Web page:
Auto Express has recently released the findings of a recent study that they conducted into the speeds you must travel at in order to trigger a speed camera. The results are interesting and vary from county to county.
Auto Express sent a freedom of information requests to the UK’s 45 police forces to ask just how fast you must be travelling to be hit with a ticket from the cameras.
They claim that the majority of forces that responded advised that a camera would only activate when vehicles exceeded the speed limit by 10% + 2mph – 35mph on a 30mph road and 79mph on a motorway – which is in line with the Association of Chief of Police guidelines.
While this information may seem like a green light to get where you’re going more quickly, the report also reveals that not all forces use the scale and some forces declined to reveal the threshold at all.
So what are the thresholds?
Below is a list of some of the information that was gathered during the study!
Force Number of Cameras Threshold
|Avon and Somerset||41||10% + 2mph|
|Bedfordshire||38||Would not reveal the threshold|
|Cambridgeshire||32||Would not reveal the threshold|
|Cheshire||15||10% + 2mph|
|Cleveland||4||10% + 2mph|
|Derbyshire||18||10% + 2mph|
|Devon and Cornwall||98||10% + 2mph|
|Durham||0 fixed||10% + 2mph|
|Essex||63||Don’t use a standard threshold|
|Greater Manchester||235||Would not reveal the threshold|
|Gwent||21||10% + 2mph|
|Hampshire||36||10% + 2mph|
|Hertfordshire||53||Would not reveal the threshold|
|Kent||109||10% + 2mph|
|Lancashire||34||10% + 3mph|
|Leicestershire||30||10% + 2mph|
|Merseyside||18||10% + 2mph|
|Metropolitan Police/TfL||805||10% + 3mph|
|Norfolk||26||10% + 2mph|
|North Wales||28||10% + 2mph|
|Northumbria||55||10% + 2mph|
|Nottinghamshire||48||Refused to confirm if the threshold exists|
|Police Service of Northern Ireland||12||10% + 2mph|
|Scotland||173||Refused to confirm if the threshold exists|
|South Wales||137||10% + 2mph|
|South Yorkshire||25||10% + 2mph|
|Staffordshire||286||Would not reveal the threshold|
|Suffolk||4||10% + 2mph|
|Thames Valley||294||10% + 2mph|
|Warwickshire||28||10% + 2mph|
|West Mercia||23||10% + 2mph|
|West Midlands||33||Would not reveal the threshold|
|West Yorkshire||402||10% + 2mph|
Can you trust your bike’s speedometer?
For the most part, yes. The modern bikes should always over-read the speed that you are travelling. For example, when travelling at an indicated 70mph on your bike, a GPS device would usually clock you at around 67mph.
Manufacturers are bound by legislation that means a vehicle’s speedo cannot underestimate the vehicles speed, most over-read by a few percents. Old vehicles may have much less accurate speedometers. It could be due to wear and tear, less accurate manufacturing methods or poor maintenance, all of which could add up to a speedo that wanders between speeds giving a very inaccurate reading.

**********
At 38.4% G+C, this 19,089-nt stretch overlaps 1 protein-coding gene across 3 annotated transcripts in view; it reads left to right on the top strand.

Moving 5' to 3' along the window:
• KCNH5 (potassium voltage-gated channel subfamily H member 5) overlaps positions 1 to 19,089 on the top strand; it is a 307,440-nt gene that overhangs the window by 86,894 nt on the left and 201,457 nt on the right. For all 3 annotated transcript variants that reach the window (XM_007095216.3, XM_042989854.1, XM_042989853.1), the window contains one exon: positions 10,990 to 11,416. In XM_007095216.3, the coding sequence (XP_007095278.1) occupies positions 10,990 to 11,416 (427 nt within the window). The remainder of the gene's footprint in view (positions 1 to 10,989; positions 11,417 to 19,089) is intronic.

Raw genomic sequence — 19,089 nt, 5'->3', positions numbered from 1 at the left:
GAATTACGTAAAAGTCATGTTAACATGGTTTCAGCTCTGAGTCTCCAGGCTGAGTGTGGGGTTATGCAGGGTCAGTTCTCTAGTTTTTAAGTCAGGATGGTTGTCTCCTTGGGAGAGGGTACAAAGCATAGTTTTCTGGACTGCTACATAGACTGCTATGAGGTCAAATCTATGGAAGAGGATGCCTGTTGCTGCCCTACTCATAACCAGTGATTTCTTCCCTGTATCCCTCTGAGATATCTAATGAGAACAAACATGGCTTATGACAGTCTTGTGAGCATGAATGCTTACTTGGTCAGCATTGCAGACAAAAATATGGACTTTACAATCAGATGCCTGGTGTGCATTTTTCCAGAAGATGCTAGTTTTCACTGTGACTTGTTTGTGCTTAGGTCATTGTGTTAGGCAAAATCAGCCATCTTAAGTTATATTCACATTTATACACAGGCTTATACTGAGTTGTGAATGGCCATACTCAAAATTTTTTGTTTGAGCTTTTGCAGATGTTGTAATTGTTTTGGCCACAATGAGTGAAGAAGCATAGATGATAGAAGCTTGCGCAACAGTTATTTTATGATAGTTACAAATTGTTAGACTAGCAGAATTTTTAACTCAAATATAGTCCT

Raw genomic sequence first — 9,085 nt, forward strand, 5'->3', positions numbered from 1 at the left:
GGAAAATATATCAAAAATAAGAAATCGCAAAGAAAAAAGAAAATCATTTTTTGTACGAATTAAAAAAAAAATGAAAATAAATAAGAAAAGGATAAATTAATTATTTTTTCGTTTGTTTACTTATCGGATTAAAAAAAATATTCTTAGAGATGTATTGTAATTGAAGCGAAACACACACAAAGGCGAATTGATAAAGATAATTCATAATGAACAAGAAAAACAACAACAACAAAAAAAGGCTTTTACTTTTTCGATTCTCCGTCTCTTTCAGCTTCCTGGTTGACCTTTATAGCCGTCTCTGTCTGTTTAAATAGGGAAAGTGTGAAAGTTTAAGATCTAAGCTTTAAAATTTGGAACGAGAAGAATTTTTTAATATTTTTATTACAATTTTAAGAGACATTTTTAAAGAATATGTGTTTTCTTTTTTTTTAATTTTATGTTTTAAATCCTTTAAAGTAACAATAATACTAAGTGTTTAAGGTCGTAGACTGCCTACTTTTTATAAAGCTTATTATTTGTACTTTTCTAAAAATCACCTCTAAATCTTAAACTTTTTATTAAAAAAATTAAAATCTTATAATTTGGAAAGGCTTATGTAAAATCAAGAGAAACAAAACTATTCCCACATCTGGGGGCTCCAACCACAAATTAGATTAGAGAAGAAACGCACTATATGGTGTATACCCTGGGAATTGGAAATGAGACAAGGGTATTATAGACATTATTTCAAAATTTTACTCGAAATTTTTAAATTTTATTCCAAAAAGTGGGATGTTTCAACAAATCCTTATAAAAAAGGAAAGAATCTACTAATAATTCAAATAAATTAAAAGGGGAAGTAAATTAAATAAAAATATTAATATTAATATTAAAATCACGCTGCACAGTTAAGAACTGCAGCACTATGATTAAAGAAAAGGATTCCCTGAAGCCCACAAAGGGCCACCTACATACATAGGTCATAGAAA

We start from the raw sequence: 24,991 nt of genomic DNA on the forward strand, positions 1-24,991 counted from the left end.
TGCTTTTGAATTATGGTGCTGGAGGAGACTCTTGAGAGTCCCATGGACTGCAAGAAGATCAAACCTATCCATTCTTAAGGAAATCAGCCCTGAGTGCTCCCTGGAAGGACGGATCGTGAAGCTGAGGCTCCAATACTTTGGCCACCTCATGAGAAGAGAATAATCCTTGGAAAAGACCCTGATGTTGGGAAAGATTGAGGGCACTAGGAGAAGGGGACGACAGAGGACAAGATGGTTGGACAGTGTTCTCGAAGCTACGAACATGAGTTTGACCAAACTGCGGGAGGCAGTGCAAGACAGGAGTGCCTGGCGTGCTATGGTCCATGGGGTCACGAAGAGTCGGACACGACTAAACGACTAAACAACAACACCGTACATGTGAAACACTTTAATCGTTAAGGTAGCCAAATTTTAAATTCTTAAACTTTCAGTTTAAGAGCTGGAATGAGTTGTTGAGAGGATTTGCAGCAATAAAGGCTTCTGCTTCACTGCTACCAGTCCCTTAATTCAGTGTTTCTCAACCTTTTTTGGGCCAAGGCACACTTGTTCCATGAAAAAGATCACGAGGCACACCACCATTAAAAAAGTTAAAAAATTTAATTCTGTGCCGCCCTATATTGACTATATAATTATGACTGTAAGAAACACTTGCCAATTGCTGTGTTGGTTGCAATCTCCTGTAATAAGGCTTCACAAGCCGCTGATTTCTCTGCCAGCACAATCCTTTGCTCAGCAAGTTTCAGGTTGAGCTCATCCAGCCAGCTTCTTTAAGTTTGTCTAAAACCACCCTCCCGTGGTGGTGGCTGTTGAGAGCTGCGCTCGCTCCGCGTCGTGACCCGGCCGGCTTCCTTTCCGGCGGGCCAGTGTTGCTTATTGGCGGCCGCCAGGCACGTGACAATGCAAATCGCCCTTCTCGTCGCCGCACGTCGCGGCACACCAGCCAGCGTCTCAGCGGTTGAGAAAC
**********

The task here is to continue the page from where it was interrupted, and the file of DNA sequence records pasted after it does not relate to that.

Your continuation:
If you need legal assistance in relation to a motorcycling offence, don’t forget to contact SorryMate by clicking here.
Following the recent Isle of Man TT, statistics have been released showing the number of arrests made over the duration of the festival.
Arrests continue to grow during the festival
In 2018, the number of arrests made was 126. In 2019, it has increased to 148. What’s the reason for this increase? Well, with poor weather taking over the event many days, spectators flooded into local pubs and clubs to make the most of what they could do. Many of the arrests were drink related!
However, collisions are on the decrease
However, despite the increased number of arrests, the number of collisions has decreased from 78 (2018) to 62 (2019). Was this because the weather forced everyone in the pub for a social?
A temporary speed limit has helped decrease accidents
Due to the high police presence and a temporary speed limit of 50mph, there were no motorcycle accidents on the Coast road. A success in the eyes of many.
There were two fatal accidents on the Isle of Man this year, both taking place in different locations on the Sloc A36 road in the south of the Island.
The statistics released were measured from Saturday 25th May to Friday 7th June, giving us the most accurate statistics possible. It is hoped that the statistics of fatalities will continue to decrease, and the number of arrests will follow the same path.
We would like to offer condolences to the families of people that lost their lives this year at the TT, including the family of Daley Mathison after he sadly passed away due to an accident on course.
SorryMate once again invested in twins Kurt and Matt Wigley in 2017 as the racing duo continue to progress through the BSB ranks.